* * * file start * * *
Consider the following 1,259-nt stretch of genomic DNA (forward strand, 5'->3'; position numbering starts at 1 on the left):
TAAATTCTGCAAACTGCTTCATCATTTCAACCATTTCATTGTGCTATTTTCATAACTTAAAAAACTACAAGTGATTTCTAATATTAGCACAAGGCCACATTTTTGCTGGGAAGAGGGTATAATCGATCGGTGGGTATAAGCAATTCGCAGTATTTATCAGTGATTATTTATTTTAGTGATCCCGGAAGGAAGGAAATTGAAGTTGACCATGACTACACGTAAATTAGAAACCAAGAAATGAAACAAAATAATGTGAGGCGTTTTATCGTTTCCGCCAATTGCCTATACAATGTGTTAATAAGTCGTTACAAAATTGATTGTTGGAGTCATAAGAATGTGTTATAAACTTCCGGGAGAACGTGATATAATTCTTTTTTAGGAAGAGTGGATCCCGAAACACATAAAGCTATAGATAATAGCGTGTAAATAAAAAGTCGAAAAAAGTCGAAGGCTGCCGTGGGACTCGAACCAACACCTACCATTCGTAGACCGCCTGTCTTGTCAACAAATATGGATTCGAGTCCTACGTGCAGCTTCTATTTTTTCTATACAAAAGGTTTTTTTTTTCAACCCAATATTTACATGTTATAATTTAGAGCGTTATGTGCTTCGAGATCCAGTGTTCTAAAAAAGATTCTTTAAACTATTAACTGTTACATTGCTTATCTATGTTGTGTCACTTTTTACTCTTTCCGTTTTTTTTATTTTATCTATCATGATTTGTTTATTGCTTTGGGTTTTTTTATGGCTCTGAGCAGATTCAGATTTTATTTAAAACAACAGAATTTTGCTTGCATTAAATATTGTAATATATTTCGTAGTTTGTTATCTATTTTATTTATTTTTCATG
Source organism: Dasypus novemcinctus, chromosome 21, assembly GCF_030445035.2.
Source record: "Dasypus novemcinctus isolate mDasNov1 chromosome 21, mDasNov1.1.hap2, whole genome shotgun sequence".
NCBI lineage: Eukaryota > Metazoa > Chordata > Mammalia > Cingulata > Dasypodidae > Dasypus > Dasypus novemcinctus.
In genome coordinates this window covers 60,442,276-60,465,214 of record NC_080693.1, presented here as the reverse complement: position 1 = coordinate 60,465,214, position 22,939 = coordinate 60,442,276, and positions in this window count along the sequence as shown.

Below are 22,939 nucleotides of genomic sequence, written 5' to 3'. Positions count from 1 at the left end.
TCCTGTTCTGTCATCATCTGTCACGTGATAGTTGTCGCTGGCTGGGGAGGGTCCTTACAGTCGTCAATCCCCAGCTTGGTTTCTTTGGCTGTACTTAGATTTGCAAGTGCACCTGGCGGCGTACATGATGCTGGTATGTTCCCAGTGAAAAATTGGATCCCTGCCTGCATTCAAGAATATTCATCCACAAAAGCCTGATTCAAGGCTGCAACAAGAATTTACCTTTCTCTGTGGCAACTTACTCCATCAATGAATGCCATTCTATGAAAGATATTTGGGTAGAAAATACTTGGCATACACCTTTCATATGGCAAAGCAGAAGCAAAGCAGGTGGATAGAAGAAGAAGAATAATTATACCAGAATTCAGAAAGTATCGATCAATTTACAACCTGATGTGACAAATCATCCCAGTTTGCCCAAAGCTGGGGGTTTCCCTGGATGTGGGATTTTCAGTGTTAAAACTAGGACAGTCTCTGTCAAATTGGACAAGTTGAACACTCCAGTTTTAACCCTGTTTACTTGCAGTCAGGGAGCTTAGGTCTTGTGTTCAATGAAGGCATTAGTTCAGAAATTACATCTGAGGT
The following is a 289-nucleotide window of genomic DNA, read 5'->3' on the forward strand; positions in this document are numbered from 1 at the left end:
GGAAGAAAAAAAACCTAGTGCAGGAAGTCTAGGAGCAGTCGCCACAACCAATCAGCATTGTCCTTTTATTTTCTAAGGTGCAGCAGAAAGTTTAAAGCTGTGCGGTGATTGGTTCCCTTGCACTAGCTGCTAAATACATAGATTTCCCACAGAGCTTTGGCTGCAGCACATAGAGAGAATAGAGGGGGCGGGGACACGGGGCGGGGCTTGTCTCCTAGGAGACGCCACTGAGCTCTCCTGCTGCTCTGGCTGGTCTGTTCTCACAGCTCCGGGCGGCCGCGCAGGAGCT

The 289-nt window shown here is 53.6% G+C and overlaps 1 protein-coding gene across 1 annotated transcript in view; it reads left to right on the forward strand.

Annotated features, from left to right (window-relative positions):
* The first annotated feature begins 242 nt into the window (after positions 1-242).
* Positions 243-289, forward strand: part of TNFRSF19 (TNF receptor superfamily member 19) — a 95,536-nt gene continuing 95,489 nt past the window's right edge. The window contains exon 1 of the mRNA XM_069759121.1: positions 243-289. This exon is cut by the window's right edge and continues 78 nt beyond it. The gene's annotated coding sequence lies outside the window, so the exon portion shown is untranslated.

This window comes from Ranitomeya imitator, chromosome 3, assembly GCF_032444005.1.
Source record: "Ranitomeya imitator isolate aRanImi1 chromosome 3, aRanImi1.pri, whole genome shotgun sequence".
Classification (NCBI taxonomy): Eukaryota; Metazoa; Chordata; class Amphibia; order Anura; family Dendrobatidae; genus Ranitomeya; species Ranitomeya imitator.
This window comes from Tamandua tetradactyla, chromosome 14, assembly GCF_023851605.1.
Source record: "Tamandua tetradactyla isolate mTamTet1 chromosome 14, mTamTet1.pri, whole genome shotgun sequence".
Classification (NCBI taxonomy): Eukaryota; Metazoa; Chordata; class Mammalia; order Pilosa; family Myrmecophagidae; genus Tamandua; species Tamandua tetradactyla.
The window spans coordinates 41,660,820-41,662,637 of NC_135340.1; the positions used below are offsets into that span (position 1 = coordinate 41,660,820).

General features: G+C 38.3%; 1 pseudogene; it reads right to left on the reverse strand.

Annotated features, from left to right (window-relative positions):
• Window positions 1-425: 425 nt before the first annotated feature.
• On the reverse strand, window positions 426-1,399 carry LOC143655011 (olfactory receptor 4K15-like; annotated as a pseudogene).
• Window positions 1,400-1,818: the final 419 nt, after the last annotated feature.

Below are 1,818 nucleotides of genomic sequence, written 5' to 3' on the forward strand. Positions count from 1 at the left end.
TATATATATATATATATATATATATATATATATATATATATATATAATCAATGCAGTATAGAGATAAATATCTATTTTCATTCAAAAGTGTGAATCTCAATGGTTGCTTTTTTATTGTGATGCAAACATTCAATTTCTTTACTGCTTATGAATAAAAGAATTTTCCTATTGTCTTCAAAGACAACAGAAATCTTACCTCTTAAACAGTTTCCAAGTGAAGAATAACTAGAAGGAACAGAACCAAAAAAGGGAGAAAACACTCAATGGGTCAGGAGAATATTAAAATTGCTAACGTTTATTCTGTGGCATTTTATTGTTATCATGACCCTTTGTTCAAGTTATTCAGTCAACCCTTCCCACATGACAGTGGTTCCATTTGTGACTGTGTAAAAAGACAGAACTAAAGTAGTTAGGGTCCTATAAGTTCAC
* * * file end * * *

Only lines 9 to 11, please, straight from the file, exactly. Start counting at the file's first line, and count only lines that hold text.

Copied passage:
The following is a 289-nucleotide window of genomic DNA, read 5'->3' on the forward strand; positions in this document are numbered from 1 at the left end:
GGAAGAAAAAAAACCTAGTGCAGGAAGTCTAGGAGCAGTCGCCACAACCAATCAGCATTGTCCTTTTATTTTCTAAGGTGCAGCAGAAAGTTTAAAGCTGTGCGGTGATTGGTTCCCTTGCACTAGCTGCTAAATACATAGATTTCCCACAGAGCTTTGGCTGCAGCACATAGAGAGAATAGAGGGGGCGGGGACACGGGGCGGGGCTTGTCTCCTAGGAGACGCCACTGAGCTCTCCTGCTGCTCTGGCTGGTCTGTTCTCACAGCTCCGGGCGGCCGCGCAGGAGCT

The 289-nt window shown here is 53.6% G+C and overlaps 1 protein-coding gene across 1 annotated transcript in view; it reads left to right on the forward strand.